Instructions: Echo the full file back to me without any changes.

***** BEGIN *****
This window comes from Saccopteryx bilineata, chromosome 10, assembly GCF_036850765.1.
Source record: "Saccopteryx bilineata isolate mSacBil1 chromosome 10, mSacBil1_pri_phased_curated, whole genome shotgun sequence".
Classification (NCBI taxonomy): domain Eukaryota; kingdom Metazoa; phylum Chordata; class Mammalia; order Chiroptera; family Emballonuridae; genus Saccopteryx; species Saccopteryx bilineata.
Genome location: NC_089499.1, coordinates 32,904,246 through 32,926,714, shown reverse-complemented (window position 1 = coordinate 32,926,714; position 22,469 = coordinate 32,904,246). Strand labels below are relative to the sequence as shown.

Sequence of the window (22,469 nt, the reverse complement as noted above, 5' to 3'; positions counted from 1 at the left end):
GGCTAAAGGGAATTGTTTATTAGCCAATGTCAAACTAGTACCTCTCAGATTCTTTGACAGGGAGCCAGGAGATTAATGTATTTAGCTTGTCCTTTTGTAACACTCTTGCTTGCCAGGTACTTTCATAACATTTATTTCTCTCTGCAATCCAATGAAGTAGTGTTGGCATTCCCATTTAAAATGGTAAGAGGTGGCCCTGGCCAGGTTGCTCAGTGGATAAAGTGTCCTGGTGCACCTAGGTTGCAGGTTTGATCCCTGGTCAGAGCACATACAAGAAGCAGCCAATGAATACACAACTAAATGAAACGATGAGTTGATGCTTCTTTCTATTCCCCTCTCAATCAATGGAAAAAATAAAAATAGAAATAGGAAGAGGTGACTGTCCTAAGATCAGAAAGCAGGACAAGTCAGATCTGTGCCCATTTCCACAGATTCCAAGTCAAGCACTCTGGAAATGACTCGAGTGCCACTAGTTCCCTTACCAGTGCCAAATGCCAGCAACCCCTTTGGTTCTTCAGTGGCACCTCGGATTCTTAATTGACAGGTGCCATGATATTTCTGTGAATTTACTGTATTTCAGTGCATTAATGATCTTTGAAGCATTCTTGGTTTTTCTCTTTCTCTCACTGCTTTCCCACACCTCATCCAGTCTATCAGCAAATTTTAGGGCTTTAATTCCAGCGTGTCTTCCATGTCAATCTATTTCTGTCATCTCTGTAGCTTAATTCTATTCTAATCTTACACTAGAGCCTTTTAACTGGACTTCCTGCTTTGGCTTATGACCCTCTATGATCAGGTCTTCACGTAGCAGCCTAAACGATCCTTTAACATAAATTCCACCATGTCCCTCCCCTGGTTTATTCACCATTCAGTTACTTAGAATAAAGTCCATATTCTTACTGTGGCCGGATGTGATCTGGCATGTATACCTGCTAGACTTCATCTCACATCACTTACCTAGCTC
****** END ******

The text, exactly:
This window comes from Saccopteryx bilineata, chromosome 10, assembly GCF_036850765.1.
Source record: "Saccopteryx bilineata isolate mSacBil1 chromosome 10, mSacBil1_pri_phased_curated, whole genome shotgun sequence".
Classification (NCBI taxonomy): domain Eukaryota; kingdom Metazoa; phylum Chordata; class Mammalia; order Chiroptera; family Emballonuridae; genus Saccopteryx; species Saccopteryx bilineata.
Genome location: NC_089499.1, coordinates 32,904,246 through 32,926,714, shown reverse-complemented (window position 1 = coordinate 32,926,714; position 22,469 = coordinate 32,904,246). Strand labels below are relative to the sequence as shown.

Sequence of the window (22,469 nt, the reverse complement as noted above, 5' to 3'; positions counted from 1 at the left end):
GGCTAAAGGGAATTGTTTATTAGCCAATGTCAAACTAGTACCTCTCAGATTCTTTGACAGGGAGCCAGGAGATTAATGTATTTAGCTTGTCCTTTTGTAACACTCTTGCTTGCCAGGTACTTTCATAACATTTATTTCTCTCTGCAATCCAATGAAGTAGTGTTGGCATTCCCATTTAAAATGGTAAGAGGTGGCCCTGGCCAGGTTGCTCAGTGGATAAAGTGTCCTGGTGCACCTAGGTTGCAGGTTTGATCCCTGGTCAGAGCACATACAAGAAGCAGCCAATGAATACACAACTAAATGAAACGATGAGTTGATGCTTCTTTCTATTCCCCTCTCAATCAATGGAAAAAATAAAAATAGAAATAGGAAGAGGTGACTGTCCTAAGATCAGAAAGCAGGACAAGTCAGATCTGTGCCCATTTCCACAGATTCCAAGTCAAGCACTCTGGAAATGACTCGAGTGCCACTAGTTCCCTTACCAGTGCCAAATGCCAGCAACCCCTTTGGTTCTTCAGTGGCACCTCGGATTCTTAATTGACAGGTGCCATGATATTTCTGTGAATTTACTGTATTTCAGTGCATTAATGATCTTTGAAGCATTCTTGGTTTTTCTCTTTCTCTCACTGCTTTCCCACACCTCATCCAGTCTATCAGCAAATTTTAGGGCTTTAATTCCAGCGTGTCTTCCATGTCAATCTATTTCTGTCATCTCTGTAGCTTAATTCTATTCTAATCTTACACTAGAGCCTTTTAACTGGACTTCCTGCTTTGGCTTATGACCCTCTATGATCAGGTCTTCACGTAGCAGCCTAAACGATCCTTTAACATAAATTCCACCATGTCCCTCCCCTGGTTTATTCACCATTCAGTTACTTAGAATAAAGTCCATATTCTTACTGTGGCCGGATGTGATCTGGCATGTATACCTGCTAGACTTCATCTCACATCACTTACCTAGCTC